6 Simple Stretches To Help You Avoid Aches & Pains While You Travel

It’s almost inevitable for your joints, muscles and even your patience to go through a few aches and pains on a long plane ride. Being cranky, sore and tired is no way to begin or end a vacation. Much of this discomfort is due to a lack of leg room and also your own amount of flexibility; in fact, many Americans are severely under the normal ranges when it comes to flexibility, so it’s no wonder that many who fly are restless. Part of the lack in flexibility is due to the fact that many simply do not feel the need to work on stretching and movement when they exercise. The lack of movement also gets worse with age, and so those who are older and travel will be in more pain and discomfort.


So if you’re traveling and you’re not overly flexible, there are ways that you can avoid that unruly stiff neck, and sore back. It’s really just as simple as a few particular stretches. The ones listed below can even be done while on the plane to help you pass the time.

Knee Flexion

Lift the knee toward the chest, decreasing the amount of joint space at the back of the knee. Do this with both legs and really feel the stretch all over the knee. This offers you ample blood flow and less stiffness as you fly, as you may be in a small space for quite some time.


With the heel on the floor, point the toes upward, decreasing the angle between the foot and the front of the leg. Do sets of five and repeat on each leg, for roughly three to five sets.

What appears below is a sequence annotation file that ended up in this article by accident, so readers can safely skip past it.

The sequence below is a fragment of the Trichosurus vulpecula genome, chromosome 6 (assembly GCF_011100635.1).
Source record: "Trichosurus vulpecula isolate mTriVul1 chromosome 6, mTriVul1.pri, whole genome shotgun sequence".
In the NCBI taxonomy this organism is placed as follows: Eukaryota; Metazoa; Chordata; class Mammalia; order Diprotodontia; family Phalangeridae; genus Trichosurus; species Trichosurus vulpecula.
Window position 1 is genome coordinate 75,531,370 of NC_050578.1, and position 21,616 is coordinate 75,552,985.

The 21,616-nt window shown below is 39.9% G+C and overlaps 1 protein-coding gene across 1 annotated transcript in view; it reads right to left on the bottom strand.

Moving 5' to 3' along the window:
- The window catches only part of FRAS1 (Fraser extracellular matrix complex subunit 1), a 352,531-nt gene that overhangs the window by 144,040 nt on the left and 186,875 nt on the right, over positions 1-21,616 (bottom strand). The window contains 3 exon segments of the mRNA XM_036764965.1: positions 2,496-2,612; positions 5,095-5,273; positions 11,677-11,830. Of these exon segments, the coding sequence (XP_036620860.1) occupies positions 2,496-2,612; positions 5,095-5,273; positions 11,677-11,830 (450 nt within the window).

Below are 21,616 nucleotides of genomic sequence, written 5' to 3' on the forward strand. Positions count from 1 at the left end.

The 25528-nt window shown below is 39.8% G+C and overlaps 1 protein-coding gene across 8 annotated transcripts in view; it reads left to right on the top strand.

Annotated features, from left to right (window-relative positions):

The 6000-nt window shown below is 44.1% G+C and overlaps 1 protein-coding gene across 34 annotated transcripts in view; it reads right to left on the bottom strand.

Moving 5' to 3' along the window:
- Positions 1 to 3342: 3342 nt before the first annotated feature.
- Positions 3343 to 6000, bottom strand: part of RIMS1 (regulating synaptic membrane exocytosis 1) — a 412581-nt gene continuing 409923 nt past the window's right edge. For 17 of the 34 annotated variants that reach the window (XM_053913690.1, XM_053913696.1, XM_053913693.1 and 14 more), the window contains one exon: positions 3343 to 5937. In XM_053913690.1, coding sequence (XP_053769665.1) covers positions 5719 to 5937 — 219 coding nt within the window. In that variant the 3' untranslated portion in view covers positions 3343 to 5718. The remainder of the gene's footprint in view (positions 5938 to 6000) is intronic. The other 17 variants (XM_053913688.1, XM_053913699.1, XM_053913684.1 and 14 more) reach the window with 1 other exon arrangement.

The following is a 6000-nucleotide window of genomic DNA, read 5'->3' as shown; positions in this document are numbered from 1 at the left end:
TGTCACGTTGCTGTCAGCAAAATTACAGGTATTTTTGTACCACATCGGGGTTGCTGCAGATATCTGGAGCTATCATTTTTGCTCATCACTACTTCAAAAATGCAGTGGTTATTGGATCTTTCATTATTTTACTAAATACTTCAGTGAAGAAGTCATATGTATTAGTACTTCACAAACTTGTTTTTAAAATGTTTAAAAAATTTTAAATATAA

With your feet on the floor, gently roll the soles of the feet inward and hold until you feel slight tension and stretch in the ankle and calves. Do this on both feet as often as needed to keep circulation optimal and keep the feet awake.

Knee Extension

Straighten the knee as much as possible, you may need to slide the feet under the chair in front of you for this one. Increase the amount of joint space at the back of the knee to its full range and then repeat with the other leg.

Plantar Flexion

Lift the heel up, while keeping the toes pointed toward the floor. Increase the angle between the top of the foot and the front of the leg. Repeat on the other side.


With both feet on the floor, gently roll the sole of the foot outward until you feel pressure and a minimal amount of stretch in the ankles. Repeat as needed on the other foot.

Consult your primary care physician or chiropractor for any medical related advice.




Story Link

Used under Creative Commons Licensing courtesy of Keirsten Marie

This article is made available for general, entertainment and educational purposes only. The opinions expressed herein do not necessarily reflect those of The Joint Corp (or its franchisees and affiliates). You should always seek the advice of a licensed healthcare professional.